We all know this to be true, but yet act selfishly way too often.
The human condition is quite ironic at times.
Very excited to announce a guide I’ve been planning/writing for some time is available today on Amazon!
There’s an insurgence of indie musicians taking to living rooms, backyards, decks, farms and winning new fans. House concerts are not a new concept but they are taking center stage as artists are using new tools such as crowdfunding to plan these unique gigs.
I’ve talked to many people about hosting these shows and some feel reluctant not knowing how much effort is involved. House concerts can be public or private and I layout a full plan of attack in the ebook.
Download a Free Copy:
As I’ve been working with multiple clients/projects/startups, I’m constantly battling focus challenges. A common misconception about productivity is the ability to multi-task. There’s good and bad multi-tasking.
I believe good multi-tasking comes in the form of activities that are complimentary to a big goal. I’m listening to Spotify while writing this post and not checking email. Many people watch the news on the treadmill. All good.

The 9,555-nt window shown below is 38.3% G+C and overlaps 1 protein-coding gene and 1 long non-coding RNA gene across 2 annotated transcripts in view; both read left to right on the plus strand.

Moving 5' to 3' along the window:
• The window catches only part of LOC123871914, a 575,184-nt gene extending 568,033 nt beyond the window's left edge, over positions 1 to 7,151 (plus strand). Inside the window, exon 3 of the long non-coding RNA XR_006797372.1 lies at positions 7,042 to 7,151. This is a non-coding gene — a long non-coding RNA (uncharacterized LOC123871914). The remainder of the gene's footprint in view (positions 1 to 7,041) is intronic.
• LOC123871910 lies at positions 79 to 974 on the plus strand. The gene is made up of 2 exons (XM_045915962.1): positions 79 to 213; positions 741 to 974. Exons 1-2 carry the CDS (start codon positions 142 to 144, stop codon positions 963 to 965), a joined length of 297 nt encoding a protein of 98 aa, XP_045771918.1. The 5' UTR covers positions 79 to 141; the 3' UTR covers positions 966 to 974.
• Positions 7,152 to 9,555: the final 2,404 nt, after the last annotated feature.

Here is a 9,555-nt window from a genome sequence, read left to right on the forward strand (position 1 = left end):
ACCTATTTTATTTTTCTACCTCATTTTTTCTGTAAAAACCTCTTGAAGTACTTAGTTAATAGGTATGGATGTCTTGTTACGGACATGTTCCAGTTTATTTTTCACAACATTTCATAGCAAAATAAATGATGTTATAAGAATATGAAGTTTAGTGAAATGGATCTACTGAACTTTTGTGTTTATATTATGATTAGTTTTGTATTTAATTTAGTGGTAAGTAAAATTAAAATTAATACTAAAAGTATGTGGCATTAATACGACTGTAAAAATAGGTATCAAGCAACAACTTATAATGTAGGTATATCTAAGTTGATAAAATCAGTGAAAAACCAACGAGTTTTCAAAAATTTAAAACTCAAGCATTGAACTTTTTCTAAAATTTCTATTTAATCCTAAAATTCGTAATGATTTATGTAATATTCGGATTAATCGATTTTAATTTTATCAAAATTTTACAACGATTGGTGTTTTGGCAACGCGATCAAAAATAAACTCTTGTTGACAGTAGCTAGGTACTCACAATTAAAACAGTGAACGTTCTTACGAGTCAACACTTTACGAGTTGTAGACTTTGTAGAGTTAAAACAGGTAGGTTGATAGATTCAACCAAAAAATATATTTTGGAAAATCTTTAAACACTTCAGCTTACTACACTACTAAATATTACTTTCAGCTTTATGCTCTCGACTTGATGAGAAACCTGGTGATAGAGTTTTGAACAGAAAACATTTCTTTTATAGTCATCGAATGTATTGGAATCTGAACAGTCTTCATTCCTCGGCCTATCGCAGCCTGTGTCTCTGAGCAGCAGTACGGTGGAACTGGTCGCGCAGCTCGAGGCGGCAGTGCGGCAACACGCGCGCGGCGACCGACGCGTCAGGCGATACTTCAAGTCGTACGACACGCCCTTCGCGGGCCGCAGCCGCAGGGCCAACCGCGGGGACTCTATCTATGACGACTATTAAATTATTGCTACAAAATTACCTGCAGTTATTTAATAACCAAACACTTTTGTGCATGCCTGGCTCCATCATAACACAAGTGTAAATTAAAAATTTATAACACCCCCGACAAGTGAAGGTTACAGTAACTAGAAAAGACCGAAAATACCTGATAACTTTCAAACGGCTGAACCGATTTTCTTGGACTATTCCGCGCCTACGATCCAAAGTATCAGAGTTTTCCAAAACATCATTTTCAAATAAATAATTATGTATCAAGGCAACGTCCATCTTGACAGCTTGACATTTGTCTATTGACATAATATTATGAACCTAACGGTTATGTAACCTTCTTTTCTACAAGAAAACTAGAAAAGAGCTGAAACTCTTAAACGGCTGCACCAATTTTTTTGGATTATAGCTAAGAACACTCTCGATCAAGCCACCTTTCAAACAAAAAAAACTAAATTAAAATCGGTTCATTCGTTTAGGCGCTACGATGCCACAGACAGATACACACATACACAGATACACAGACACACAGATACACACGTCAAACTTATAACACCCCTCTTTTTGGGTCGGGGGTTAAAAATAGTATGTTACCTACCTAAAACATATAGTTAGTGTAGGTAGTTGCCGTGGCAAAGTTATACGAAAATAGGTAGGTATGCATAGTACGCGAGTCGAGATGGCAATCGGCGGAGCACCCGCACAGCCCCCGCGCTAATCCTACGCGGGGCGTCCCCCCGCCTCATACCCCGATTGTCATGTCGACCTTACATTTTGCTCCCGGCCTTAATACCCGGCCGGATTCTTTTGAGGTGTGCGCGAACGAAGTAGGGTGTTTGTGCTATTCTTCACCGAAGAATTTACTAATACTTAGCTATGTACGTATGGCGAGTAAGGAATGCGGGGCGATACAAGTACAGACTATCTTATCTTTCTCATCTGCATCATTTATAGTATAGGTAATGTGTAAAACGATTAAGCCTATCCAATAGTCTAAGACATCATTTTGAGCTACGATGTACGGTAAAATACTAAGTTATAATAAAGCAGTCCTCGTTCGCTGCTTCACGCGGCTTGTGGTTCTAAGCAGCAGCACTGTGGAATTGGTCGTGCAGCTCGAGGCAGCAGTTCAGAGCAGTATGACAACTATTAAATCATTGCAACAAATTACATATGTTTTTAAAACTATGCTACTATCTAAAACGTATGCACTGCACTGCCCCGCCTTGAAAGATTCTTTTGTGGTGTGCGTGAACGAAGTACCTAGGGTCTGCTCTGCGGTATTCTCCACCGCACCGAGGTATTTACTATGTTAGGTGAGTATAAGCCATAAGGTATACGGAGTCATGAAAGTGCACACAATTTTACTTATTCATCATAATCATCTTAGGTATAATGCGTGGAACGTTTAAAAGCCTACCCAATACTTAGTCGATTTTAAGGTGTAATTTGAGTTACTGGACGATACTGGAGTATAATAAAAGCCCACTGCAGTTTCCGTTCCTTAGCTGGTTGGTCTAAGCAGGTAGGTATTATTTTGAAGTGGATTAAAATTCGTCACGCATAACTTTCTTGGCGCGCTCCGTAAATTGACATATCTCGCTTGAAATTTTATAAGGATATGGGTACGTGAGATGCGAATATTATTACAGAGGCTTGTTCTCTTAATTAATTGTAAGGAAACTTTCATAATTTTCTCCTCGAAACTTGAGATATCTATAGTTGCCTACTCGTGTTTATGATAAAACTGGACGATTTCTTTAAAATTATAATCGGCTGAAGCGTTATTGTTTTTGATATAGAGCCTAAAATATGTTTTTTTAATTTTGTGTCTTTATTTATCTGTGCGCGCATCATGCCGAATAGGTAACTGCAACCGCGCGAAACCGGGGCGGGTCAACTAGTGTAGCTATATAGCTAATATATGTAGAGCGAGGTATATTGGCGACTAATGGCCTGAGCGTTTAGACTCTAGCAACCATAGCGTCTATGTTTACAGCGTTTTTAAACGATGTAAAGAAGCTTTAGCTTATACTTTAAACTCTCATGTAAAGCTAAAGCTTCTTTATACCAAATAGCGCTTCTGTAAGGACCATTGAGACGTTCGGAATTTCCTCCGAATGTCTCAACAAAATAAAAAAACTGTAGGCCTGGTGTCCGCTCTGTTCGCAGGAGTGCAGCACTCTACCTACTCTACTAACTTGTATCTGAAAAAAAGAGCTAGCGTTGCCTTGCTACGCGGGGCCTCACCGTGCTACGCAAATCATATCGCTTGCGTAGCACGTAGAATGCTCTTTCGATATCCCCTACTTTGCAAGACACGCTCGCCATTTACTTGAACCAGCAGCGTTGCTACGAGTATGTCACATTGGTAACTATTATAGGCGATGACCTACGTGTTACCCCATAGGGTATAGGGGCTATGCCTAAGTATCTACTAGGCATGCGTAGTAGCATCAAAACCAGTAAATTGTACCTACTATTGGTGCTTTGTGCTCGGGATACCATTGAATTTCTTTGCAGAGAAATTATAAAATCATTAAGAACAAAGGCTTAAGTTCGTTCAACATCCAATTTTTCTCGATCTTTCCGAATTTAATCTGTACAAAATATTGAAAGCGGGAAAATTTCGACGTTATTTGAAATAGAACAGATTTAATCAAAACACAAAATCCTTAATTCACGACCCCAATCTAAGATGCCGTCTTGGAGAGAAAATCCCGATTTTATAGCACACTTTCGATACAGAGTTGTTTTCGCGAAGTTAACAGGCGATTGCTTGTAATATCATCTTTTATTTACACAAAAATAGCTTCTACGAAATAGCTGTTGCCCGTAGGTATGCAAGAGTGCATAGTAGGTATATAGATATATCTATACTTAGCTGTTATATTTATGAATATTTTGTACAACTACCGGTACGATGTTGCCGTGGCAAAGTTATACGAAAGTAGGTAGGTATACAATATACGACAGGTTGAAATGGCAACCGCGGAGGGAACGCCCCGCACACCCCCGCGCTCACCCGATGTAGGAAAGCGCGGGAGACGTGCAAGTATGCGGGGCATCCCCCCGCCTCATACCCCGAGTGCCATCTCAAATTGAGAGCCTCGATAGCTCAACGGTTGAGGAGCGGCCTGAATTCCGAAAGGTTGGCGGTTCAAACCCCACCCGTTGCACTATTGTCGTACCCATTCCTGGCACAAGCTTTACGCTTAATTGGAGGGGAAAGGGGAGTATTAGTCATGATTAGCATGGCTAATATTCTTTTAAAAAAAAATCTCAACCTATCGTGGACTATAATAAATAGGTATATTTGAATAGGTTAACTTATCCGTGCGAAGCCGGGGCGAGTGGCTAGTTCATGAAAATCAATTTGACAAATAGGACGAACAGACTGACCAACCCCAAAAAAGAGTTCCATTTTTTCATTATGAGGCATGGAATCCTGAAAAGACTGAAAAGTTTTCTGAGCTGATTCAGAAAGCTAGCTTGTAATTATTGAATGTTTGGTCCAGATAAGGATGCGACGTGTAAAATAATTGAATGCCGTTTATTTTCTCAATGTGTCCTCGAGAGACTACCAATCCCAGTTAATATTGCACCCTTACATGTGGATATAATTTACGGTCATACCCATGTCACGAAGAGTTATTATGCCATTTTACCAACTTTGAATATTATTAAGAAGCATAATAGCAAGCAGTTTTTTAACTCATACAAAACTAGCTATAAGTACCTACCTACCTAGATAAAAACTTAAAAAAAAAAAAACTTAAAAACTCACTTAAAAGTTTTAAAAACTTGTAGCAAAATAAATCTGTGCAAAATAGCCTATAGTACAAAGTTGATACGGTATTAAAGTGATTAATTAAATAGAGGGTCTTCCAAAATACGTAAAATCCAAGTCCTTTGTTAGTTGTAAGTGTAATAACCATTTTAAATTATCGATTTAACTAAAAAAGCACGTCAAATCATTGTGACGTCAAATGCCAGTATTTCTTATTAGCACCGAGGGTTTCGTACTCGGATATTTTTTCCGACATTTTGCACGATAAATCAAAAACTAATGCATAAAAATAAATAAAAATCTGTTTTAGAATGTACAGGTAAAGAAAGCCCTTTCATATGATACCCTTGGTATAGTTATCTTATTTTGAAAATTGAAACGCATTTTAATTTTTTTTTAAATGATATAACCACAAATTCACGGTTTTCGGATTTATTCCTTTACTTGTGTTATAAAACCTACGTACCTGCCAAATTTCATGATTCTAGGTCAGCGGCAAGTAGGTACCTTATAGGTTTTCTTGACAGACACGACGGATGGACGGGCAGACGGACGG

Bad multi-tasking is switching between tasks that are going after different goals. For example, writing a proposal and answering email about your kids’ sports team.
All afternoon, I’ve been working on Gigable and then tried to read a brief about another startup for which I’m advising. It didn’t work. Better to stay in the Gigable headspace as long as possible, then take a good break and reset.
I sometimes call this “spinning plates” and I think human nature forces us to pay attention to something new as it happens. Can someone drop mail on your desk and you don’t open until end of day? Email is the same distraction. Do you have your email open all day and anytime the drug-like “Inbox(2)” shows up, you are a pavlovian dog. I am.
However, as I bucket activities and goals into daily sprints, this is all changing. My newest routine is to plan and focus activities based on big goals. So, I’ll only work on Gigable activities on Wednesday until I’ve exhausted the to-do list.
This mindset became apparent to me while songwriting. Songwriting is the type of activity that needs 100% focus. Any type of creative activity requires a “flow” state which takes a while to achieve (it does for me anyway). Once you are in flow, you move through it until you reach a point. This point can be 1 hour later or 4 hours later.
Blocking off full days for focused activity pertaining to a major goal seems like the optimal strategy. However, I think it’s possible to break the day into 2 parts. 3 parts if you are really energized.
Conversely, switching between every possible goal/project daily is sure death. That breeds burnout, stress and adult ADD. This may work for a while, but it will catch up to you.
What works for you (or doesn’t)?